Several churches in northern Nigeria were bombed December 25, in what has been described as “Nigeria’s blackest Christmas ever.” The attacks, perpetrated by the Muslim militant group Boko Haram, killed at least 39 people, “the majority dying on the steps of a Catholic church [in Madalla near the capital of Abuja] after celebrating Christmas Mass as blood pooled in dust from a massive explosion.” Charred bodies and dismembered limbs lay scattered around the destroyed church.
As usual, the world offered the requisite, if perfunctory, condemnations. Of note, however, is the word so many Western leaders, from the White House to the Vatican, used to characterize this latest Muslim attack on Christians—“senseless”—a word that implies no motive, no goal, no rhyme, no reason.
Although Boko Haram has been bellowing its straightforward and far from “senseless” goals for a decade—enforcing Sharia law and, in conjunction, subjugating if not eliminating Nigeria’s Christians—one can see why so many are decrying the Christmas Day bombings as “senseless”: the mainstream media’s coverage offers little by way of context or continuity concerning the attacks.
Consider the New York Times’ coverage, as reported by Adam Nossiter, in an article titled “Nigerian Group Escalates Violence With Church Attacks.” After stating the facts, Nossiter writes:
The sect, known as Boko Haram, until now mostly targeted the police, government and military in its insurgency effort, but the bombings on Sunday represented a new, religion-tinged front, a tactic that threatens to exploit the already frayed relations between Nigeria’s nearly evenly split populations of Christians and Muslims…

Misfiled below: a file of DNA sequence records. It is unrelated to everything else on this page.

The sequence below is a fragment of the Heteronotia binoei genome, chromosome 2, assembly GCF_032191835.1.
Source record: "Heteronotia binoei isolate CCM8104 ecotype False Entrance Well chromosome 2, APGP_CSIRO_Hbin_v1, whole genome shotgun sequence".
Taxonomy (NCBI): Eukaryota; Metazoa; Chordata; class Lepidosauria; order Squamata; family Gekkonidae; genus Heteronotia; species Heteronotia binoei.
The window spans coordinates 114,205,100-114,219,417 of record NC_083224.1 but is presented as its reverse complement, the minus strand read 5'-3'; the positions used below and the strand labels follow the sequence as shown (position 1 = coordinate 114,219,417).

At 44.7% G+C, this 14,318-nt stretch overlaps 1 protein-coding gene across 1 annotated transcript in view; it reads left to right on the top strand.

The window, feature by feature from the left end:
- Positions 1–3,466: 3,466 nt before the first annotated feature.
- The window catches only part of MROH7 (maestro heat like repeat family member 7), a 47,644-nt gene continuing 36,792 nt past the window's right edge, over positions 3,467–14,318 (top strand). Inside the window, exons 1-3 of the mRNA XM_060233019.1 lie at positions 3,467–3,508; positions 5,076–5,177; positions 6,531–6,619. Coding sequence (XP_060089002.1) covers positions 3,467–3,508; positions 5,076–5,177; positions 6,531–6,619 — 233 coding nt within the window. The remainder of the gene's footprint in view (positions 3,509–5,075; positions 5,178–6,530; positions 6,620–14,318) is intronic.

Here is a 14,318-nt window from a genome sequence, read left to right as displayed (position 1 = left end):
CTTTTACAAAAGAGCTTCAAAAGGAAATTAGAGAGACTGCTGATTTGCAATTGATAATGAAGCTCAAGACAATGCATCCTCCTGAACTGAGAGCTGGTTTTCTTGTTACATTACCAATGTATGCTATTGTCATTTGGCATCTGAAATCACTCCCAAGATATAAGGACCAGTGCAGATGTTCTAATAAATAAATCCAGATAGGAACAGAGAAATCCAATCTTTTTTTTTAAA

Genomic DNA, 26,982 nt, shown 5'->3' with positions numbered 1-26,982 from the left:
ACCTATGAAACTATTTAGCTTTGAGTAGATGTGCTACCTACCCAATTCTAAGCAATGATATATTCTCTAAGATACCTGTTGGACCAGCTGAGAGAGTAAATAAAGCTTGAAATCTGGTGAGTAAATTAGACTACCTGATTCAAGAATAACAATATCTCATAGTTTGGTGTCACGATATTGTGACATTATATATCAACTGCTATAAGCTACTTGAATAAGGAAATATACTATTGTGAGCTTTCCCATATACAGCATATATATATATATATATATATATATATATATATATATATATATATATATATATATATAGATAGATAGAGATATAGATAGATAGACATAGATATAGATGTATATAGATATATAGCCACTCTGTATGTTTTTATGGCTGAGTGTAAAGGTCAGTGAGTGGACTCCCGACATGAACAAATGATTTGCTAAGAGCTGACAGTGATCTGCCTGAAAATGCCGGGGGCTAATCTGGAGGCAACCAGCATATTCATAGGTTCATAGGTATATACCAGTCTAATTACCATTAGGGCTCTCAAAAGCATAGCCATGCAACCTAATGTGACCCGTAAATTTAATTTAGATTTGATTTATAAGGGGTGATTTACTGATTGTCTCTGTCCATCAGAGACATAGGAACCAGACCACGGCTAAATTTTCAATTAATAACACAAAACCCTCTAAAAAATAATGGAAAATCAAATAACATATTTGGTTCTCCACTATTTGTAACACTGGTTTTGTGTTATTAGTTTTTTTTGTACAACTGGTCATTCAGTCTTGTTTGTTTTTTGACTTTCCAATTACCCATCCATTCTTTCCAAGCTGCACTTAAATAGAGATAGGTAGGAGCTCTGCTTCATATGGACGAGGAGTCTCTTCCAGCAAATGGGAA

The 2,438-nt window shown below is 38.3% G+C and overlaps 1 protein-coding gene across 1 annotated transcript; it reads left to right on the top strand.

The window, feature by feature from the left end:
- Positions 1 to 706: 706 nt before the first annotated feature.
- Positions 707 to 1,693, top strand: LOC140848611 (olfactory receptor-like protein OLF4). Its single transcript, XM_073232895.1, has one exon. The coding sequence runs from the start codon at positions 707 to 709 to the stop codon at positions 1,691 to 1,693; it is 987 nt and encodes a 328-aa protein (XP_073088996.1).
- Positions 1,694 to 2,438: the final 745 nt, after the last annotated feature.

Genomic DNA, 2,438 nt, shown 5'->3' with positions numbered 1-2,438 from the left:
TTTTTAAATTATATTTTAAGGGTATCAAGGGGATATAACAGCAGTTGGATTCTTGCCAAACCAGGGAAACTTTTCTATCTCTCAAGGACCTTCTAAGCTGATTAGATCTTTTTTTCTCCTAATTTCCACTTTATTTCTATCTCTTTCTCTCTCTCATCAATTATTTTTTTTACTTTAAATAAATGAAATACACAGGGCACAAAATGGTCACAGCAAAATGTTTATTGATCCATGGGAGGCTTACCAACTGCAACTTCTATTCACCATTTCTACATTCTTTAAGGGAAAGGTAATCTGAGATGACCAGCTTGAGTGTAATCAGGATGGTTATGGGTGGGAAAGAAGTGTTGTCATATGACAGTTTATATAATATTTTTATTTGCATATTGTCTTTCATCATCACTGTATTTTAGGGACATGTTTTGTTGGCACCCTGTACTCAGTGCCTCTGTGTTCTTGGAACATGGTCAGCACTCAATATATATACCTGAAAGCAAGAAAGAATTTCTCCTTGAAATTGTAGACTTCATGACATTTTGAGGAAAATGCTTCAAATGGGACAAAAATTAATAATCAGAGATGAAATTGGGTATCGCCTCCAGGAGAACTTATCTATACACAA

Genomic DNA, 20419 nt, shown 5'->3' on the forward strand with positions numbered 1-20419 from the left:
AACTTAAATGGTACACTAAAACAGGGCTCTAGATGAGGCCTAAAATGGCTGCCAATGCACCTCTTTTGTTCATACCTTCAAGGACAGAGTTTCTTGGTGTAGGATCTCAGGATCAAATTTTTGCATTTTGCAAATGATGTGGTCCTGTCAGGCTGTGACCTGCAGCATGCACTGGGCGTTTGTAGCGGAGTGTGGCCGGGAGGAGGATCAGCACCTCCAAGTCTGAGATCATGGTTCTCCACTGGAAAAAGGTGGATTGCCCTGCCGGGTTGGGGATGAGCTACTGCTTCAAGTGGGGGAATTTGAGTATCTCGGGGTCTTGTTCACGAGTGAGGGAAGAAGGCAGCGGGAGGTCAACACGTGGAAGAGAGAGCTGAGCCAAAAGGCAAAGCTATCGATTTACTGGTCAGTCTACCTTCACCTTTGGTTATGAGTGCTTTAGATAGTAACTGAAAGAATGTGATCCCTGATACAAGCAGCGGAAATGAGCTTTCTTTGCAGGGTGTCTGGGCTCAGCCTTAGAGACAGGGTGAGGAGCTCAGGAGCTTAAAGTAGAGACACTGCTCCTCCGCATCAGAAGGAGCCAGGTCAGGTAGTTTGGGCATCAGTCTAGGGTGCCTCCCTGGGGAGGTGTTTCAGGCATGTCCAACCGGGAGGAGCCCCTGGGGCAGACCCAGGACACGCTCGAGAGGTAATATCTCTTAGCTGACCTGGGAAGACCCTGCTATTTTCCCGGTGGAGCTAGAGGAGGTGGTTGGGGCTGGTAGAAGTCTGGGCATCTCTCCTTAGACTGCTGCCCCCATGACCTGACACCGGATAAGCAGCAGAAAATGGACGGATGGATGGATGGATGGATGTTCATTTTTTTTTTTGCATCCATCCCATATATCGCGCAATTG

This sentence is fraught with problems. For starters, Boko Haram has been terrorizing Nigerian Christians for years, killing thousands of them, and destroying hundreds of their churches. Considering that just last Christmas Eve, 2010, Boko Haram bombed several churches, killing nearly 40 Christian worshippers, the New York Times’ characterization of these latest attacks as “represent[ing] a new, religion-tinged front” is not only unconscionable, but unprofessional.
Boko Haram—whose full name in Arabic is “People of Sunna for Da’wa [Islamization] and Jihad [Holy War]”—has, for a decade, been representing a very “religion-tinged front,” that is, an Islamic front, one that is hostile to all things non-Muslim, with Christians at the very top.
In just the last couple of months, Boko Haram has carried out attacks on dozens of other churches, bombing some, torching others. In one instance, they opened fire on a congregation of mostly women and children, killing dozens; they executed two children of an ex-terrorist because he converted to Christianity; they murdered Christian pastors in cold blood; they “went to shops owned by Christians, ordering them to recite verses from the Quran,” killing those who could not.
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